2024 Fabarm ELOS D2 20 Gauge Game Gun

By Randy Wakeman

Fabarm ELOS D2 20 Gauge O/U
Illustration courtesy of Fabarm.

I'm referring to the Fabarm Elos D2 20 gauge as a game gun, as its light weight and responsiveness fits the category as defined by the British. It was W.W. Greener that claimed a shotgun should weigh 96 times the payload weight used to be shootable: a 7/8 oz. payload shotgun would weigh 5-1/4 lbs. and a shotgun used with 1 oz. loads should weigh 6 lbs. There was no actual science behind the Greener theory, but like much of shotgun lore that didn't stop the arbitrary rule making.

A fun to carry shotgun is a great proposal, but the reality for me has been largely unpleasant. My old Olin-Kodensha Winchester 101 was a harsh shoulder-jabber. I've had the same unsavory results with an alloy 20 gauge Cynergy, and an instantly painful Benelli Ultra Light. All of these guns are no longer available, although there is a plastic-ribbed Montefeltro Ultra Light recently introduced. Merely getting a shotgun to go bang a couple of times isn't what I'm looking for, for no matter how light I need a shotgun that can make it across the skeet field a couple of times reasonably comfortably as well. A shotgun that isn't fun to practice with doesn't get practiced with much.

Making lightweight shotguns is nothing new at all, but the most common mass-produced lightweight shotguns of a few decades ago such as the Franchi 48-AL have been dropped from production. It isn't easy to make a lightweight O/U shotgun with perfect balance, for many shotguns have excessively heavy barrel sets that combined with alloy receivers result in miserably handling shotguns. In the case of several cheaper Turkish shotguns, alloy receivers are used along with heavy barrels and the result is a very long ways from ideal.

That mercifully brings me to the 2024 Fabarm D2 20 gauge, which is engraved “DII” on the bottom of the receiver as shown above. Throwing in a Roman numeral might be confusing, but of course Rome is in Italy. Having tested several versions of the Fabarm Elos over the last twelve years (Elos Deluxe, DII, B2, Elos 2 Elite, Orvis exclusive models) the guns have always been extremely well-balanced.

However, there have been many refinements to the Elos, some apparent and some unannounced. The receiver is a bit more rounded, there are improved sears and hammer springs, the forearm has been redesigned, and the barrel set is slightly lighter. Bruce Buck called this gun “probably the best-balanced aluminum-frame 20-gauge O/U I have handled.” In times past, the 12 gauge D2 had a steel breech insert, while the 20 and 28 gauges were all Ergal 55 alloy. Now, steel breech inserts have been added to the 20 and 28, shown above, making the gun more robust and durable in my book.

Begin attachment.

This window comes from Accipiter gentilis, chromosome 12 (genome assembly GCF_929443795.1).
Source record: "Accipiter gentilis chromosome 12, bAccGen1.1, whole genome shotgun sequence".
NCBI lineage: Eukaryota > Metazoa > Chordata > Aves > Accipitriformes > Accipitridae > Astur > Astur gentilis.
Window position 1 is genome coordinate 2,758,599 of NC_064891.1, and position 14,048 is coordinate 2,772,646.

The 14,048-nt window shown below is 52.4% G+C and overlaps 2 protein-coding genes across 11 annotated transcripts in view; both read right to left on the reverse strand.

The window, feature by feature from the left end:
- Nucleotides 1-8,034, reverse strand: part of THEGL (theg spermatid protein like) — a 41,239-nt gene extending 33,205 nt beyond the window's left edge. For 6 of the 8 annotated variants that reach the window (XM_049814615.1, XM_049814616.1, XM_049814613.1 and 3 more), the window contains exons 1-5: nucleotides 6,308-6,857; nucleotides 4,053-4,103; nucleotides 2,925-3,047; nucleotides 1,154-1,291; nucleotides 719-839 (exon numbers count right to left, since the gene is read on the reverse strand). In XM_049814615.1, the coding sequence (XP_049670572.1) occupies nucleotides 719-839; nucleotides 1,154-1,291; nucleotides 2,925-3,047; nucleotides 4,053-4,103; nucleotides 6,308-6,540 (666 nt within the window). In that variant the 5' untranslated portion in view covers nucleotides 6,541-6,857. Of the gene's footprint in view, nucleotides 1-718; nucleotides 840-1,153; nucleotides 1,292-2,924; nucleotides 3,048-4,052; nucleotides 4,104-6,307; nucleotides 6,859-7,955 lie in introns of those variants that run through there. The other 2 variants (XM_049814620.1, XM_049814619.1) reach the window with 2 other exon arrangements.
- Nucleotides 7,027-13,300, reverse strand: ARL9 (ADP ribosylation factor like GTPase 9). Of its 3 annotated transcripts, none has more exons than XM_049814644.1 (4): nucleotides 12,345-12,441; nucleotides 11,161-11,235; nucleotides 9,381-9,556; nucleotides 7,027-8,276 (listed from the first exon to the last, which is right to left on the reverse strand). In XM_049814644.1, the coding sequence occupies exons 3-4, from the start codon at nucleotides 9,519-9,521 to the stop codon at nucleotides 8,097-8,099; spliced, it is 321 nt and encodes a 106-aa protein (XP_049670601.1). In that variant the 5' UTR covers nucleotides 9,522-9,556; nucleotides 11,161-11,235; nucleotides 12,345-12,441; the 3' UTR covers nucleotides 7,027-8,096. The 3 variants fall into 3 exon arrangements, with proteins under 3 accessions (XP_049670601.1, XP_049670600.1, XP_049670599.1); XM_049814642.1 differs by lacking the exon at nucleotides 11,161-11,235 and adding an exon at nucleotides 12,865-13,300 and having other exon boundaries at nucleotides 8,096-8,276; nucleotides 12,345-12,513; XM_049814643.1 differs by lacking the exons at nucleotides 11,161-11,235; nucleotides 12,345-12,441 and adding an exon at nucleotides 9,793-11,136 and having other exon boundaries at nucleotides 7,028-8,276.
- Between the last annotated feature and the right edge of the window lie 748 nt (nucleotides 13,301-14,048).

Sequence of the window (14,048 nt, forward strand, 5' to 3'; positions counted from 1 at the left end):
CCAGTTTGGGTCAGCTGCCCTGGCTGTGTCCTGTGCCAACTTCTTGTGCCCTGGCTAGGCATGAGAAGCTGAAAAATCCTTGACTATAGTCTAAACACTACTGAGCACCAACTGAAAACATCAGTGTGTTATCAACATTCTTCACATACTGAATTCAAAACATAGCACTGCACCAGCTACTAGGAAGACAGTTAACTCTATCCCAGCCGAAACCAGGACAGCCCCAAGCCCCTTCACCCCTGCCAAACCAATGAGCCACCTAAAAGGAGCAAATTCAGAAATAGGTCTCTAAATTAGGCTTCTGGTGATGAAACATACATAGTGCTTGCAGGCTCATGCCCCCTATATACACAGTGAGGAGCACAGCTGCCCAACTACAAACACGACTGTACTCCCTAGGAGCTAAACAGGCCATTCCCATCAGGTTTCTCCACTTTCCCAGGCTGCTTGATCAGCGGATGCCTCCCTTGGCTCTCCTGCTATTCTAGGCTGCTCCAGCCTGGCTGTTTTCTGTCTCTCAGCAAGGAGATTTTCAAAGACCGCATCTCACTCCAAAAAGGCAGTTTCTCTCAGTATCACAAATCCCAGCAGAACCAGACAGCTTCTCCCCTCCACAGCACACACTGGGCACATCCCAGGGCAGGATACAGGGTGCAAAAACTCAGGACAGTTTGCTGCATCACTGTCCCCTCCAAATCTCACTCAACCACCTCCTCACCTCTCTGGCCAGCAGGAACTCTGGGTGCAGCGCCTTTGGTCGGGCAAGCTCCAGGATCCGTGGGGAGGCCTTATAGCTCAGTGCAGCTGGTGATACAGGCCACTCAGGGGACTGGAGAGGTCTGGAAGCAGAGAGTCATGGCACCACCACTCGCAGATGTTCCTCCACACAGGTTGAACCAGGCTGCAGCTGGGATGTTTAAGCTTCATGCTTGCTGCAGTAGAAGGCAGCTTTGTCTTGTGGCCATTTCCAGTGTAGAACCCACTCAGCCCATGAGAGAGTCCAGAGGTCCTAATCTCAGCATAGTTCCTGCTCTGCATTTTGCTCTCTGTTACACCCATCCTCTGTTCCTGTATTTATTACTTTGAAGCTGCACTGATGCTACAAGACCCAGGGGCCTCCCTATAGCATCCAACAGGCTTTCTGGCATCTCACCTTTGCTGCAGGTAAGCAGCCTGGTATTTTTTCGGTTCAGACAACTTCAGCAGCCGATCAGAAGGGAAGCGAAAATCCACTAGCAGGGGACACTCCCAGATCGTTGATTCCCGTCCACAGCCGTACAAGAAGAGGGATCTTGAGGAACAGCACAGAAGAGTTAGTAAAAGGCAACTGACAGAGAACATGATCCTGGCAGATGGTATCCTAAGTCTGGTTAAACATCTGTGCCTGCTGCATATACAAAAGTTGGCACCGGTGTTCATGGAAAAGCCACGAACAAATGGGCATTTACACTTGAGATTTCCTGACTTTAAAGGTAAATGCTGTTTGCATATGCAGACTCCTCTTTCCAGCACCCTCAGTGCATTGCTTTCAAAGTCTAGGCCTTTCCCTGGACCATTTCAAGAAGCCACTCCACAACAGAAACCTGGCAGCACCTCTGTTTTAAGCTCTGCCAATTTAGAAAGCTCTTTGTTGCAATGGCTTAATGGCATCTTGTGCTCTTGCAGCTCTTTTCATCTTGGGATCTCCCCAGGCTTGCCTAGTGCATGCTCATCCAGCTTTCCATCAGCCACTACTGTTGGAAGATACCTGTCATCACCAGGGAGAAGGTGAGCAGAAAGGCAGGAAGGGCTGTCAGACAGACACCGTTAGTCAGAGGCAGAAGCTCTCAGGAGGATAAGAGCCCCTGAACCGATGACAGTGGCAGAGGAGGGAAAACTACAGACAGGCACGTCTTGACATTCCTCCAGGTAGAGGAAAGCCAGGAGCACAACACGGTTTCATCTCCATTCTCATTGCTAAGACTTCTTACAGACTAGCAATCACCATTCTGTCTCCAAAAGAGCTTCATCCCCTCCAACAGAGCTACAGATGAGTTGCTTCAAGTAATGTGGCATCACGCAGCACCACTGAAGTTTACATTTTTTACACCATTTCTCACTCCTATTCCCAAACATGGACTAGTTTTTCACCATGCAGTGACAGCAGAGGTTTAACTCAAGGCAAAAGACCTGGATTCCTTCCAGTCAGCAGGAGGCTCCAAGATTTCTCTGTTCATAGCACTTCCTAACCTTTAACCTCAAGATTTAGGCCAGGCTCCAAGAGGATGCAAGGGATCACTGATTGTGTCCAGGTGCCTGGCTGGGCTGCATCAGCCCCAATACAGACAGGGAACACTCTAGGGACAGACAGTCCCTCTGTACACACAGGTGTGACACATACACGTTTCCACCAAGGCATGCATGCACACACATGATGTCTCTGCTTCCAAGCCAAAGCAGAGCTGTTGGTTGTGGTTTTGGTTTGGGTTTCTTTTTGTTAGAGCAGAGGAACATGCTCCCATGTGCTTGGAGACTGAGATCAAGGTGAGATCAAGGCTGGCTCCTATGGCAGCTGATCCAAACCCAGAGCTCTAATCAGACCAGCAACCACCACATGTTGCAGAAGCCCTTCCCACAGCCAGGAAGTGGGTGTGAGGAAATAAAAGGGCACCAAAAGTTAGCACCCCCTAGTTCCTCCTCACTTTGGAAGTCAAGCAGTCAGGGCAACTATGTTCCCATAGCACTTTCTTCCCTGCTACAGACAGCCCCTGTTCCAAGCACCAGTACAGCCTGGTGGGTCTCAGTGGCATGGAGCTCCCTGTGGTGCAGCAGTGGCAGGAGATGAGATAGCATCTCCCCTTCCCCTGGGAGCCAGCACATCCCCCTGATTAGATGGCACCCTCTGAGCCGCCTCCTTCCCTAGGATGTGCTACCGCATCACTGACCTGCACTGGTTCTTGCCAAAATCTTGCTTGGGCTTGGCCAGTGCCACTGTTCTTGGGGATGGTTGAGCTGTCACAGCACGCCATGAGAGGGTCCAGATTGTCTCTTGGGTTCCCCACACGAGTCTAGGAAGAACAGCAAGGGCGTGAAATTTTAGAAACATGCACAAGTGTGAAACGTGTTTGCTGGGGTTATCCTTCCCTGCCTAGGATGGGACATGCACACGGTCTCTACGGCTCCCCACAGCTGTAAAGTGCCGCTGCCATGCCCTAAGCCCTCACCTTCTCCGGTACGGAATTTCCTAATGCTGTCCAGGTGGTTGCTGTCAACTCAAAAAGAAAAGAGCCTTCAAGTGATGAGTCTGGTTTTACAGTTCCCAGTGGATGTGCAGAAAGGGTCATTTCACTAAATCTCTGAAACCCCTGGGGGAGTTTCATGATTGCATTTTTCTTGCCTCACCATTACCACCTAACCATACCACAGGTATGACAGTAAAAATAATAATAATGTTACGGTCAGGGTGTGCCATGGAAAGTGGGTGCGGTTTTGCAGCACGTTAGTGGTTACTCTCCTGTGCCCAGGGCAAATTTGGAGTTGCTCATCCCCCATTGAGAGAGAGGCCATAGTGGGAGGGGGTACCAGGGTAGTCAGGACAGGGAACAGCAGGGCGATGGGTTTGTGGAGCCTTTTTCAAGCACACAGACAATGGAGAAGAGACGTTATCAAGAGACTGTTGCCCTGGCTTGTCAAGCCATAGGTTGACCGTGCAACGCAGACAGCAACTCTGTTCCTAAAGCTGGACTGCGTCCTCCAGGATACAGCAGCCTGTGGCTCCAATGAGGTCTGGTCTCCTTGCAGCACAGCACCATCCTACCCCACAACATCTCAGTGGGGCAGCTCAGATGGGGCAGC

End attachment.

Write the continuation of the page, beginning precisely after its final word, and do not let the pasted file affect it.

There are other features present and not present that are important to me, but perhaps not as important to others. I appreciate that the D2 is available with cast for right and left-handed shooters, not just the more common generic straight stocks. I also appreciate that the D2 has no annoying center bead, and no annoying plastic light pipes, either: it has a single nickel bead at the muzzle, just the way God intended. The trigger has a pleasant, stippled face.

This D2 originally weighed 5 lbs., 14 oz. A Pachmayr SC100 recoil pad (above) was added, keeping the identical length of pull: that added a grand total of one ounce, bring the current weight to 5 lbs., 15 oz. Naturally, I wanted to see how the recoil was, wearing only a thin shirt. I started with 7/8 oz. 1300 fps loads, then went to 1 oz. 1300 fps loads, then to 1-1/8 oz. 1300 fps loads, and finished with 1-1/4 oz. 1185 fps loads. Recoil was not uncomfortable with any of those loads, though I certainly could feel more pressure against my shoulder with the 1-1/4 oz. loads. I'll call the 7/8 oz. recoil pulse quite mild, softer shooting than 20 gauge inertia guns that are heavier. I attribute this to the excellent stock design and gun fit along with significant help from the SC100 recoil pad. While the thin field pads and checkered wooden butt-plates may be stylish, I'll opt for shooting comfort every time . . . and twice on Sundays.

It seems that 1 oz. of #5 lead at 1300 fps can shatter a clay pigeon.

The triggers are extremely crisp, breaking at 4 lbs. 10 oz. for lower and upper barrels after a very small amount of initial take-up. These are inertia triggers, apparently with an improved re-set though I could not detect any difference from prior models. The buttstock has a slight, hand-filling palm swell.

As with all Fabarm guns, the barrels are over-proofed at 1630 BAR, they are 100% Made in Italy, you can use steel shot with the factory chokes through the 9/10 Full. Fabarm USA includes a five-year warranty and a free gun-fitting if you care to visit their Maryland headquarters. Extended chokes that are tungsten-rated are currently in stock and available from Trulock in 12 and 20 gauge.

This is just what I needed for the delicious and nutritious Fabarm method of fine dining. More info is at https://fabarmusa.com/ .

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Copyright 2022 by Randy Wakeman. All rights reserved.